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Guy’s book. Good guy’s book, but definitely a guy’s book.
In Until the Last Dog Dies, John Robinson does a terrific job of rolling out a great PI tale in true Mike Hammer fashion. The lingo, the interior monologues, the first-person view—he’s got it down to a T. But John is in no way a Mickey Spillane wannabe. John creates a unique character with a complex personality that keeps him two steps ahead of predictability.
Joe Box is a Vietnam vet, ex-cop, now private investigator, who’s wartime past is thrust back upon him in an extraordinarily terrifying way. In a search-and-destroy mission that goes horribly wrong, his infantry squad captures a traitorous sniper, Martin ten Eyck. Politically connected, the traitor is spirited away Stateside and tucked out of sight into a mental institution—presumably for life. That was thirty years ago. He’s out. Not long enough.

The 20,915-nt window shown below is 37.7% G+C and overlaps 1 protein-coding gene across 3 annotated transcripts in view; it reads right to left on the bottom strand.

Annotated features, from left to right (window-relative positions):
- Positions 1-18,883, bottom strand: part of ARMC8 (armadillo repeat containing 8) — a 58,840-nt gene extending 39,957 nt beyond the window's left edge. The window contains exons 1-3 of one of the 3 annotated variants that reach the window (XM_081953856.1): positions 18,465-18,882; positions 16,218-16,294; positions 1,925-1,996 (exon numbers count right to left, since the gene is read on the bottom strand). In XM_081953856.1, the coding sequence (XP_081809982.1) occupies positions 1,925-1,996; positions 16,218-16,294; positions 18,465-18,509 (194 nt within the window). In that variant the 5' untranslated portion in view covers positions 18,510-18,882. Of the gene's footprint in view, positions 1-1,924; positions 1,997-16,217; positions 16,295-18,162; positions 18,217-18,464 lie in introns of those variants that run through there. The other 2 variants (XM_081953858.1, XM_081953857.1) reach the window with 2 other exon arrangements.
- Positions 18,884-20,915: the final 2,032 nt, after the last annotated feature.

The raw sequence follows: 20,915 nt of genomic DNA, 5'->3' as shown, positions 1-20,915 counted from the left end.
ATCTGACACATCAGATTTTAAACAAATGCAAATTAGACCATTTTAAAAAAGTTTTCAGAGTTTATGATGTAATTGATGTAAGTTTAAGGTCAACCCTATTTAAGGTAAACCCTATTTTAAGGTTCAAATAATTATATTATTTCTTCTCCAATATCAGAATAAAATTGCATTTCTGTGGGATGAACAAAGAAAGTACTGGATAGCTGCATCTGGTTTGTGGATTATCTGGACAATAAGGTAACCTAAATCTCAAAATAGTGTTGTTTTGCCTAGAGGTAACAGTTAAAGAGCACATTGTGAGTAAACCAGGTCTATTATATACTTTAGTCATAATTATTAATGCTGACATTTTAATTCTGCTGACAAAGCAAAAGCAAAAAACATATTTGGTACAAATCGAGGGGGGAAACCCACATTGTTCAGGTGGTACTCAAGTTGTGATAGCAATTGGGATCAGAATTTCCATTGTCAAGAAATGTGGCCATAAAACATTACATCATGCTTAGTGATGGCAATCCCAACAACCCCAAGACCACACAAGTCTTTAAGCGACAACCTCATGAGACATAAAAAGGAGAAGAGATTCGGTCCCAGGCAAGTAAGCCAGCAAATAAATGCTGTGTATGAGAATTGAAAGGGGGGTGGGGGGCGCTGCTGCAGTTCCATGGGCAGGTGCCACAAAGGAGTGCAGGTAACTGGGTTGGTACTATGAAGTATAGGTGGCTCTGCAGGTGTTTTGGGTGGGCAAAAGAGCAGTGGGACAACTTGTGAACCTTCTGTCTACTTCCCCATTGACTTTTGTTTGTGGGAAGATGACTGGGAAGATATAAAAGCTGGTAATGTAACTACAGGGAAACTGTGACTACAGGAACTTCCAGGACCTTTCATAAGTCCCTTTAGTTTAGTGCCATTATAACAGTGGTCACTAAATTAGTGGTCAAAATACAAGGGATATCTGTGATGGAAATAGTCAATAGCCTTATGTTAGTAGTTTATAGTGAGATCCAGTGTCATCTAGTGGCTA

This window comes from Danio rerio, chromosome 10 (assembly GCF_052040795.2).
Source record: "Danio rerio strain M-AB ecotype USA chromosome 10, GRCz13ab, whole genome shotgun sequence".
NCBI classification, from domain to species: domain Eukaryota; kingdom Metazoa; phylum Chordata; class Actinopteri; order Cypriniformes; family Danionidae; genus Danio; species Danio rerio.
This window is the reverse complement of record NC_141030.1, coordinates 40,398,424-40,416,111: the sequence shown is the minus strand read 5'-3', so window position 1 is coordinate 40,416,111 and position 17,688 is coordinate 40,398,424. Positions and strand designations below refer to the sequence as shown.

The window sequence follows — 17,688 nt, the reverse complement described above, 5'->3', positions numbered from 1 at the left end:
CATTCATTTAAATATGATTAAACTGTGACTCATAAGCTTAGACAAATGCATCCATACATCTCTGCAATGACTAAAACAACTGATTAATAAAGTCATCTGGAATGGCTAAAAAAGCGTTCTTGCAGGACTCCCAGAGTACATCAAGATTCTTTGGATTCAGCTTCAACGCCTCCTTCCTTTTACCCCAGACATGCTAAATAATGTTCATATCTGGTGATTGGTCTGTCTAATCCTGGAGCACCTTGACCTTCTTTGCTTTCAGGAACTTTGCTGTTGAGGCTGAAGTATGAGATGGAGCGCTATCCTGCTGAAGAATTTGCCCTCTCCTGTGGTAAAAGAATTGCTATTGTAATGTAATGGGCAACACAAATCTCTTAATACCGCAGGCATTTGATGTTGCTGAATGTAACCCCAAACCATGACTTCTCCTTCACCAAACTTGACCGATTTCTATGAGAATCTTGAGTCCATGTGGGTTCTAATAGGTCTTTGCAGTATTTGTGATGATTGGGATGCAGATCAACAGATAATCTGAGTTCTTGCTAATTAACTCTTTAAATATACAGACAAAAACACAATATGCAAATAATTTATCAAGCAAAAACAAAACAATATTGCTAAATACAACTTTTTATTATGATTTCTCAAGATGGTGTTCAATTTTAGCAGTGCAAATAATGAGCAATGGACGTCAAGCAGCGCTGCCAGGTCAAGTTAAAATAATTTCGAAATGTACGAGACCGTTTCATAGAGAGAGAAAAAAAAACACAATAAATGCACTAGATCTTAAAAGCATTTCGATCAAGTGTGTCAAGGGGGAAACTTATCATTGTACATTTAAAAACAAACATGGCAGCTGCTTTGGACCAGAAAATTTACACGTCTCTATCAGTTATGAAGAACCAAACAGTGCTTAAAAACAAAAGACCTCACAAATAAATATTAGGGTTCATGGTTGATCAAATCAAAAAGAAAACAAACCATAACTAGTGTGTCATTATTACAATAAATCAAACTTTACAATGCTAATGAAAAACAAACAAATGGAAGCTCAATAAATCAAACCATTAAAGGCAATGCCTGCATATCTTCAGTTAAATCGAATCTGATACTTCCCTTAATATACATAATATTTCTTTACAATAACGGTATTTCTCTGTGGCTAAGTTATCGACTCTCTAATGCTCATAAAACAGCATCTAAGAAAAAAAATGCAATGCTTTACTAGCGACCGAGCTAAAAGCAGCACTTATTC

The “rehabilitated” patient is released and the horror begins. Now, each member of Joe’s old infantry squad is being fingered for death—not just any death, but death meted out in way each individual feared the most: stabbing, aircraft accident, electrocution—you name it. It’s up to Joe to find him and stop the killings. Only he doesn’t have to find the killer; it’s his turn for the killer to find him.
A new Christian, Joe is still sorting out his spiritual responsibilities, moral obligations and personal expectations immersed in a hard-bitten line of work and battling a history of traumatic episodes that multicolor his world view and self image. Helping him deal with all this is the lovely, witty and intelligent Angela, an intercessory prayer warrior at his church. But Angela helps him do more than overcome his own mental obstacles, she plays a crucial role in the battle against the spiritual forces driving ten Eyck.
In Until the Last Dog Dies, John Robinson takes us back to rural Kentucky where we relive Joe’s grass-roots boyhood haunts (pun intended). We trek the steamy paths of Vietnam with his unit on the trail of a rogue sniper, whose phantom-like ability elevates the nerve-shearing terror of jungle warfare. And we journey with Joe along the uneven road of discipleship, learning with him what it means to trust God and apply Biblical principle in the toughest emotional, mental and physical circumstances.
And everybody knows only guys are interested in stuff like that.
Oh, okay, so maybe not just a guy’s book. Read it and see whatcha think.